Wilco: In writing this up I thought 3 levels was perhaps a little short of what we would want

wilco: Think we may need 4

wilco: but didn't want to overcomplicate for now, so stuck with 3; but we should be open to 4

Jemma: Concerned about inequality in what tooling produces

Jemma: What would a small establishment do? Could never get to Gold

Jemma: how to avoid the rich/poor gap

Lauriat: agree we need to be mindful of that

jeanne: agree

<Zakim> Lauriat, you wanted to say that scoring could express a lower level than bronze

Lauriat: Wanted to speak to one more level below Bronze; believe scoring could essentially provide that

Lauriat: Would still show how close; and would still show progress

jeanne: Concerned another lower level would encourage a race to the bottom

wilco: Believe there is reason to consider, though

wilco: Recalls moving from wcag1 to wcag2 stopped many smaller orgs because it became too expensive to keep up

wilco: that's unfortunate

wilco: a11y testing isn't cheap, and you can't claim conformance without it

wilco: Also, it's not quite enough for large orgs

<JF> and when we leave small orgs behind, we leave users behind too

wilco: So I have concerns at the low end and the high end

jeanne: suggests WCAG3 for small business

wilco: Cool idea

jeanne: suggests this could also address the desire for supporting component libraries

<JF> needs another definition. What constitutes "small business"? What about a school board's web site be considered?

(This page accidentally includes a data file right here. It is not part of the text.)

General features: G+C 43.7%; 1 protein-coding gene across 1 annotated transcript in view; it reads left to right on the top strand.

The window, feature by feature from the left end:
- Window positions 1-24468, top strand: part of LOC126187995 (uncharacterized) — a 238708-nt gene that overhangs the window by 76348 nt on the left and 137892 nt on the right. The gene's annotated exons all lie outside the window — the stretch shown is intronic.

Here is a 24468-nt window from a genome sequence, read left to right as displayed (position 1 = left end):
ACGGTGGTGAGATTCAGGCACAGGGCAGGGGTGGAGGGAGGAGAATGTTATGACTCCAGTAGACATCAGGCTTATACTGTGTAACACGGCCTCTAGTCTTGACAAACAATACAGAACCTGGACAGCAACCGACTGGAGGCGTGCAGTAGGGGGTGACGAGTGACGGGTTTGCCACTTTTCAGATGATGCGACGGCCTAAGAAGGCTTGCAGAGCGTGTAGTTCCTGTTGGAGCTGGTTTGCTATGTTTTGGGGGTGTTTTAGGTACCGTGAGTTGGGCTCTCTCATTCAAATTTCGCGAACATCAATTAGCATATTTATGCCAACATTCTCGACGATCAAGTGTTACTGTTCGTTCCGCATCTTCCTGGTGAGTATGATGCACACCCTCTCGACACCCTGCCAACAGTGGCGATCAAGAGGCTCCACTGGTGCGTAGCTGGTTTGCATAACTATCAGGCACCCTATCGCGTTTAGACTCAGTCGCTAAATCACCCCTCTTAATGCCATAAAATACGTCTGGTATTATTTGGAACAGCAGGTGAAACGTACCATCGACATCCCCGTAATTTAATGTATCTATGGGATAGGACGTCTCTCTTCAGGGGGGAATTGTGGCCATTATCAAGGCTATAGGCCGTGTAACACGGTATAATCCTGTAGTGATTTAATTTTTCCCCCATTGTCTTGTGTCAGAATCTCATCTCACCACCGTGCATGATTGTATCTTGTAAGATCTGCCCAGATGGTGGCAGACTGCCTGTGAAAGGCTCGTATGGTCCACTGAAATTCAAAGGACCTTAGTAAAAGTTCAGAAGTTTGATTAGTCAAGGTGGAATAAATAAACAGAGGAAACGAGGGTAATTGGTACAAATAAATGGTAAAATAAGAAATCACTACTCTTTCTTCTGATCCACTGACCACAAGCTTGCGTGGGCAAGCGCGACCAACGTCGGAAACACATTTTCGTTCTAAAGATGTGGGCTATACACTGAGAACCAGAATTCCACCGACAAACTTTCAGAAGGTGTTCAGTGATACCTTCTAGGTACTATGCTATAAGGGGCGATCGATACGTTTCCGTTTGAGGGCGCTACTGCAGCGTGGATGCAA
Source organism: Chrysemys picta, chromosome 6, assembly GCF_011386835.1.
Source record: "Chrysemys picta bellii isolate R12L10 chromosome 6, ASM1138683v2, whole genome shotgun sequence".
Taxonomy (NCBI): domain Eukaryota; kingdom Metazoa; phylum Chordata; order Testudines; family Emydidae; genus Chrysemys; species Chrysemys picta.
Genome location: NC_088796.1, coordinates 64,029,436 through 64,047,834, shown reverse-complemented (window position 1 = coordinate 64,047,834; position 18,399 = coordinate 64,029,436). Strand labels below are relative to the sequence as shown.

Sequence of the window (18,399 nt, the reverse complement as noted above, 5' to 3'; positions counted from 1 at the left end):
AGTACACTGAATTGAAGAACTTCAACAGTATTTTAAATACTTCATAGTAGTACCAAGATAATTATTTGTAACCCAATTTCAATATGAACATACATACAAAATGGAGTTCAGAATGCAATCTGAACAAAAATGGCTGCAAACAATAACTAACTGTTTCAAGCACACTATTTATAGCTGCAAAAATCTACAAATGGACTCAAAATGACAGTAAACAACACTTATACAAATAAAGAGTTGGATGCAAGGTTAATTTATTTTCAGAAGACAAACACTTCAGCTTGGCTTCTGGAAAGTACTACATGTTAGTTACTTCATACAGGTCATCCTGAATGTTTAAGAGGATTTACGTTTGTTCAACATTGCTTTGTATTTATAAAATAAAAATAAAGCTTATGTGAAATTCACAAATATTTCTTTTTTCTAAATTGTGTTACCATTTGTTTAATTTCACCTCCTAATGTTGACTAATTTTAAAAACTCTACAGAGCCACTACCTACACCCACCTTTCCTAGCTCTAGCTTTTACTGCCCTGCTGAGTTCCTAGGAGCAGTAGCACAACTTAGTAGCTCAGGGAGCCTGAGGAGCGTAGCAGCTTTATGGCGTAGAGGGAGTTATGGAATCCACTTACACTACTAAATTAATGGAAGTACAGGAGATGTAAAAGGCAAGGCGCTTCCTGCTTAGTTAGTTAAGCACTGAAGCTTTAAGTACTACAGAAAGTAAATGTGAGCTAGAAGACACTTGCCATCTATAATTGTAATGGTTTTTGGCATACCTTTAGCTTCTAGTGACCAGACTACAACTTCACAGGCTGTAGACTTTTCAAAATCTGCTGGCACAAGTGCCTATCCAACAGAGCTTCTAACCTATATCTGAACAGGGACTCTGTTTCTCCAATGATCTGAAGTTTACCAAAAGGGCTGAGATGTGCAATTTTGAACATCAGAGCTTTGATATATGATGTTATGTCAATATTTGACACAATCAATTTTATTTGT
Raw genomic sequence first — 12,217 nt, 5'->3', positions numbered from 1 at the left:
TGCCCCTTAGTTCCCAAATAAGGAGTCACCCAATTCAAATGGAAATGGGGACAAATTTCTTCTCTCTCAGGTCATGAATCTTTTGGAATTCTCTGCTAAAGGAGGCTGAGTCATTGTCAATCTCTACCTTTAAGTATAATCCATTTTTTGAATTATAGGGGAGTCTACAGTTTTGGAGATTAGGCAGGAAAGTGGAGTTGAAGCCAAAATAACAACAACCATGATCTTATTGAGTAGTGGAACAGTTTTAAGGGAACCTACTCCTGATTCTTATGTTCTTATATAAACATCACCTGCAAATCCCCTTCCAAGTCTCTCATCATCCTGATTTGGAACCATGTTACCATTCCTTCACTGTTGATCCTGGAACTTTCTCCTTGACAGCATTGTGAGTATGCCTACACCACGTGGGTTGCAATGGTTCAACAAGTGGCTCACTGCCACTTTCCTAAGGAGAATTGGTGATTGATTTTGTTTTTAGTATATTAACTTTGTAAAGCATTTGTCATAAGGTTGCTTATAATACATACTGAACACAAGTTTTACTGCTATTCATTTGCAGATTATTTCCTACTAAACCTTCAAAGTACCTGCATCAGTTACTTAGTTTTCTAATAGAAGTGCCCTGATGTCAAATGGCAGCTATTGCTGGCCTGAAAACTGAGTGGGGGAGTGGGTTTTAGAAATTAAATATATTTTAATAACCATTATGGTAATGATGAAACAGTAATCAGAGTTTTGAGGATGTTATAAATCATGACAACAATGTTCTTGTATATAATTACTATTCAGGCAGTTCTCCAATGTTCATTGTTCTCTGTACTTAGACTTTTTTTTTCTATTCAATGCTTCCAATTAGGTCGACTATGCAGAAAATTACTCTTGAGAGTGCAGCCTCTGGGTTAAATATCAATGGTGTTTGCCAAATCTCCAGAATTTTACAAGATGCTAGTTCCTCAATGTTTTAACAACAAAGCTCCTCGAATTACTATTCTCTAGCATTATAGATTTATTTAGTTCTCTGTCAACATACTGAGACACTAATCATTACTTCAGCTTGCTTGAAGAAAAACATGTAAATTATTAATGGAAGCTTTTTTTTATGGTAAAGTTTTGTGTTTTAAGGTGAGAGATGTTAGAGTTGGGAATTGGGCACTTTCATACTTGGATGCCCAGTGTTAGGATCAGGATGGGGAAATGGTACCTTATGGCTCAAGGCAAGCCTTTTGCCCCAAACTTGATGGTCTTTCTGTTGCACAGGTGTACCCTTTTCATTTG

<AngelaAccessForAll> That could address Jemma's point about rich/poor gap.

Fazio: Hopefully we can address the cost problem in the maturity model

Fazio: by including pwd through all aspects of org work

Fazio: good resources provided to pwd makes the baseline; and if you have pwd employed; then you've got testers while you go along ...

<Wilco> Costs a lot is relative. 2% on a 2 million budget is a lot of money. On a 1k budget, it's two pizzas

<Zakim> JF, you wanted to respond to David F

jf: Understand, concerned ideation discrepency

jf: the neighborhood wonk built the website over the weekend; we should also capture those

jf: Also, we're not just expecting to impact sites

Fazio: No, addressing this in maturity model as well

Fazio: Having the model to follow helps anyone who wants to be a11y

<Jemma> can we set up a fund to help with "the poor"?

Fazio: need to know who to go to to get this started; we point to those things

Jemma: hoping for help for small tooling

Option #11

<KimD> Option 11: Agency for Developers and Decision Makers

Lauriat: notes we can get started in last 5 minutes

<KimD> Definition of Agency as Used Here: The ability of organizations that wish to be accessible to act independently. Empowerment. The ability to accomplish things or make decisions by yourself without needing help.

Lauriat: agency for devs and site makers

<KimD> WCAG 3.0 Automated* Foundation (inspired by Github 451) [Agency comes through automation]

SuzanneTaylor: wrote it based on some github issues and borrowed from idea of profiles in Option 7

<KimD> WCAG 3 would define a set of outcomes that have these characteristics:

SuzanneTaylor: Idea is to give more agency to devs and decision makers

<KimD> Provide a high level of benefit

<KimD> Can be tested with an automated evaluation tool